Actors and professional athletes alike will tell you that when they face a high level of talent on stage or on the field, it betters their own performance. President Obama and Republican nominee Mitt Romney sharpened their approaches in their second debate before the election, and the result was the meatiest discussion yet on domestic issues before a mass audience on national television.
College costs, gas prices, immigration, workplace gender discrimination, and trade policy. Who knew these candidates even cared about that stuff before tonight? It turns out they do, and they can actually articulate their own positions as well as those of their opponent. And then they can rebut the statements from the other guy. That’s what good debaters do. In theory, that makes for good policymaking, too.
There were some revelations. Romney gave the most passionate speech in favor of immigration that we have seen to date from him, tacking away from some of his harsher statements in the campaign primary. “We welcome legal immigrants into this country,” he said. “I want our legal system to work better. You shouldn’t have to hire a lawyer to figure out how to get into this country legally.”
Romney also suggested he might even support some version of the Dream Act for undocumented immigrant youth in the United States, a bill he vowed earlier in the year to veto. He said kids who are brought to this country illegally should have a “pathway to permanent residence in the United States,” and suggested that military enrollment was one way of achieving that. He is likely responding to efforts from other Republicans — most prominently Sen. Marco Rubio, R-Fla. — to soften conservatives’ stance on immigration.
Obama, for his part, challenged Republicans to deliver the votes in Congress for a comprehensive immigration bill. “I can deliver a whole bunch of Democrats to get to comprehensive immigration reform,” he said. That’s an argument he and his advisers have been making for two years, even though Hispanic and immigrant advocates grumble that the White House has not tried hard enough.
Obama can be confident on his position on immigration because most Democrats support him. It’s a touchier topic for Republicans, who worry about being soft on illegal immigrants. Still, Romney laid out a plan that sounded more plausible than “border security first.” Points all around.
On energy, Romney could be more confident. He promised more drilling, more permits, and more licenses. He also said he would approve the Keystone XL pipeline. He promised an aggressive energy policy and made sure that listeners knew that Obama could not claim to be “Mr. Coal” or “Mr. Oil.” Republicans are clear about their stance on energy. They want more drilling and production in just about every area.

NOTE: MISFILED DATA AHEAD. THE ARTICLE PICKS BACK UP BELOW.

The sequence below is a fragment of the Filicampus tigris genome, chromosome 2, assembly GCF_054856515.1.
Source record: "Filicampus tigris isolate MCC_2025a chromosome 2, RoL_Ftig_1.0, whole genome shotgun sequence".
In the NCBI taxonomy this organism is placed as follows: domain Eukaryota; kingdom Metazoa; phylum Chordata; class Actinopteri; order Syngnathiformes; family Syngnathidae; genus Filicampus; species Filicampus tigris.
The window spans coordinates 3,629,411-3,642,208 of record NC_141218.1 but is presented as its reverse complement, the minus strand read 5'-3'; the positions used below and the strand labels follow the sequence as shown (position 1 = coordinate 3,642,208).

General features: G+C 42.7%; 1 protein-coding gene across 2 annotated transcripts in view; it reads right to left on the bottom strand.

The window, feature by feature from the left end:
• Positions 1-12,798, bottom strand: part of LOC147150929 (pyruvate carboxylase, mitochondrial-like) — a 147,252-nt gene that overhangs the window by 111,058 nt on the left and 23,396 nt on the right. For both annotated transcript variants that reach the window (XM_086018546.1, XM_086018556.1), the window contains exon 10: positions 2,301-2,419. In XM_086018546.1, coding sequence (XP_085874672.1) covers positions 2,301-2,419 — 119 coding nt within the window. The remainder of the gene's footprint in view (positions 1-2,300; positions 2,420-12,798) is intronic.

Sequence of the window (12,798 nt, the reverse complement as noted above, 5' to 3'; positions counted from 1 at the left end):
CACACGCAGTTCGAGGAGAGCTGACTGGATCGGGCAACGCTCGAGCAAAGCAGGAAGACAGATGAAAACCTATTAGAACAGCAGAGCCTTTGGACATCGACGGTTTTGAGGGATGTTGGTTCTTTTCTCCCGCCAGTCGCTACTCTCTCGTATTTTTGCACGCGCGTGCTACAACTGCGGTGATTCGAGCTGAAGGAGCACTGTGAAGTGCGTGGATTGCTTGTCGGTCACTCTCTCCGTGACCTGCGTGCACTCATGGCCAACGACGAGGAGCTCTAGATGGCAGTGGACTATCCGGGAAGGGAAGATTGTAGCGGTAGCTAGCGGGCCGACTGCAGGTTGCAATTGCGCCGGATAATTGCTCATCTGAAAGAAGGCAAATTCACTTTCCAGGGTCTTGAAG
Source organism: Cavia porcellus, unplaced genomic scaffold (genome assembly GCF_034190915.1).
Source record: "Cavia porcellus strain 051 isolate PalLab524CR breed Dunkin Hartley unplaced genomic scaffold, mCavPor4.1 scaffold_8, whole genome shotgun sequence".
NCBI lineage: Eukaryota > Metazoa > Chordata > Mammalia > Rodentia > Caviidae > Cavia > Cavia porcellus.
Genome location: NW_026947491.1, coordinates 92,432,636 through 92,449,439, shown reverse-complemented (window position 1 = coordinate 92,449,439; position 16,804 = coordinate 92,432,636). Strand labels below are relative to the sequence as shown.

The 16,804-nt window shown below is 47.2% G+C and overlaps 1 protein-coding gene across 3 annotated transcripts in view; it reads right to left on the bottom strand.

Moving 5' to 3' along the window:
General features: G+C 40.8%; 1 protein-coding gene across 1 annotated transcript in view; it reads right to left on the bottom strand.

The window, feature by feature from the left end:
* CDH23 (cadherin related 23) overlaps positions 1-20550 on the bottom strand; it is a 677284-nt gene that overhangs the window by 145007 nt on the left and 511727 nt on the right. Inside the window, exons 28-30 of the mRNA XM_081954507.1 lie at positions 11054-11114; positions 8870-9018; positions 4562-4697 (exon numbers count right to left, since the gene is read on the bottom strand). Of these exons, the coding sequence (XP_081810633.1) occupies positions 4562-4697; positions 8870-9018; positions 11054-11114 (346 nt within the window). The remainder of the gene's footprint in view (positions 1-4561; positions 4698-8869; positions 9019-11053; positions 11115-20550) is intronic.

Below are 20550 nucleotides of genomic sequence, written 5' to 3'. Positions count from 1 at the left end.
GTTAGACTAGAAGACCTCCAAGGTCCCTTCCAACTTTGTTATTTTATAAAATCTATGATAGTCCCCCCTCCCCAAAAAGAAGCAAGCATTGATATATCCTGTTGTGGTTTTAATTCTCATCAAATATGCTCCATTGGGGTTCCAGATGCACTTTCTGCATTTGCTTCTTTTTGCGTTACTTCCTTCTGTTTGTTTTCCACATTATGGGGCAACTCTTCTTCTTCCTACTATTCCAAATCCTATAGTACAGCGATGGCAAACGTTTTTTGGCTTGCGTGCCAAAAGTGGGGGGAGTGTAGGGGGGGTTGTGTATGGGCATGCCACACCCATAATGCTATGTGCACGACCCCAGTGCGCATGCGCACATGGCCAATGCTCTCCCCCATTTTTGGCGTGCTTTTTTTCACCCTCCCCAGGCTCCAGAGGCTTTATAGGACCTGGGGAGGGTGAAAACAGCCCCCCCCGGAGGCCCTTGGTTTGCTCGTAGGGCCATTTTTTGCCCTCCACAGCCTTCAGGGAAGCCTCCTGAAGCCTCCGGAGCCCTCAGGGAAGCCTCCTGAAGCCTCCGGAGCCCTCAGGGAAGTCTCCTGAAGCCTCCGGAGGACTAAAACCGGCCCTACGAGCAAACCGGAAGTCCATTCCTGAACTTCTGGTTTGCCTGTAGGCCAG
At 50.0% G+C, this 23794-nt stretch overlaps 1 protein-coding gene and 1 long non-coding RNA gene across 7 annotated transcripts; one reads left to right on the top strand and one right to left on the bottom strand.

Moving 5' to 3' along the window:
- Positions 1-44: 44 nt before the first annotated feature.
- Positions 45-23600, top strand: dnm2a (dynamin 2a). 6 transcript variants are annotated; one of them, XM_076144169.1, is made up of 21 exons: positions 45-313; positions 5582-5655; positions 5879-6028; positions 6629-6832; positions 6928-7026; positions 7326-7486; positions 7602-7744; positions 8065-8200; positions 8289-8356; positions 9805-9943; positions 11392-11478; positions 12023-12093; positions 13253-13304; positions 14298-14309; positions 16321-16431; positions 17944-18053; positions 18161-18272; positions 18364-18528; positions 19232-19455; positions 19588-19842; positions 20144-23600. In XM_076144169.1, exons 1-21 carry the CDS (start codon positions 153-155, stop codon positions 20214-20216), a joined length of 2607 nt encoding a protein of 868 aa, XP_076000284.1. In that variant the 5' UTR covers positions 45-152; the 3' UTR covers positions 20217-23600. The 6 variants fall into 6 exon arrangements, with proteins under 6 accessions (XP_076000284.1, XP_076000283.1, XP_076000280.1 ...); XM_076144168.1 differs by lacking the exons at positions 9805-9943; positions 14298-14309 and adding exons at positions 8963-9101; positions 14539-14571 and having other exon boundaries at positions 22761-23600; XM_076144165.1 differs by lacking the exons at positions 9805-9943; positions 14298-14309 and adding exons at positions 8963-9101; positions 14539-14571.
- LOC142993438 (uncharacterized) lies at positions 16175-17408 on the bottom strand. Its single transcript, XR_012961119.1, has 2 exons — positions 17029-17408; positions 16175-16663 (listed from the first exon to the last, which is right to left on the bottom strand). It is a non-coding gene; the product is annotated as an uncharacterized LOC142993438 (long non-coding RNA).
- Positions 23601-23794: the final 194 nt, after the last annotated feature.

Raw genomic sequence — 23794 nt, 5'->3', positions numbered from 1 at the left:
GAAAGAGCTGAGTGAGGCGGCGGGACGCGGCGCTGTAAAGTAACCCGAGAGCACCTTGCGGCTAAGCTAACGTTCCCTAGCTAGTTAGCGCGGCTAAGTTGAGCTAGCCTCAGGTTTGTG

Obama went beyond his stump speech on clean energy and green jobs to talk about how domestic oil production had grown under his administration. He explained why he revoked leases on public lands — companies were just sitting on them. He also managed to get in a few zingers on Romney’s plan, talking about “phantom jobs” in the energy industry on which his contender leans so heavily.
Even on tax policy, something that everyone cares about and the candidates can’t seem to get away from, there was new information. Romney said the top 5 percent of taxpayers (his definition of wealthy) would get limits on tax deductions. That’s a new detail on a plan that the Obama camp has been trashing for months for lack of specifics. Romney clarified that he wants to lower rates for everyone, but also cap the dollar amount of deductions they can have.
Obama made sure that his policy was clear: He’ll allow tax cuts to expire for families' income of $250,000 or more, not $1 million as was implied by Vice President Joe Biden last week. He used the opportunity to ding Romney on his own tax rate (roughly 13 percent), pointing out his wealth.
On college costs, Obama and Romney largely agreed. Romney said he wants to keep Pell Grants growing. Obama said he grew Pell Grants. They are both right. The program has continued to grow, largely because the amount of eligible recipients is growing.
Romney, for his part, appears to be piling on his earlier statement in the first debate that he won’t cut funding for education — also a revelation that flies in the face of his GOP running mate Paul Ryan’s budget plan. Obama has spent more time on the campaign trail talking about college, but Romney knows the issue is a winner for him as well. The debate solidified his commitment to it.
For a debate that is supposed to be the closest to the people, Romney and Obama gave the listeners the kind of policy conversation that could come from a pair of college lecturers to a bunch of skeptical class presidents. The candidates took the questions seriously and responded with sophisticated answers. Like good sparring opponents, they also went after each other with gusto, interrupting each other to call out lies and misstatements. The arguments they made showed respect their audience’s intelligence. They dug in to the issues rather than attempting to gain their sympathy or make their opponent look bad. That’s a win for everyone.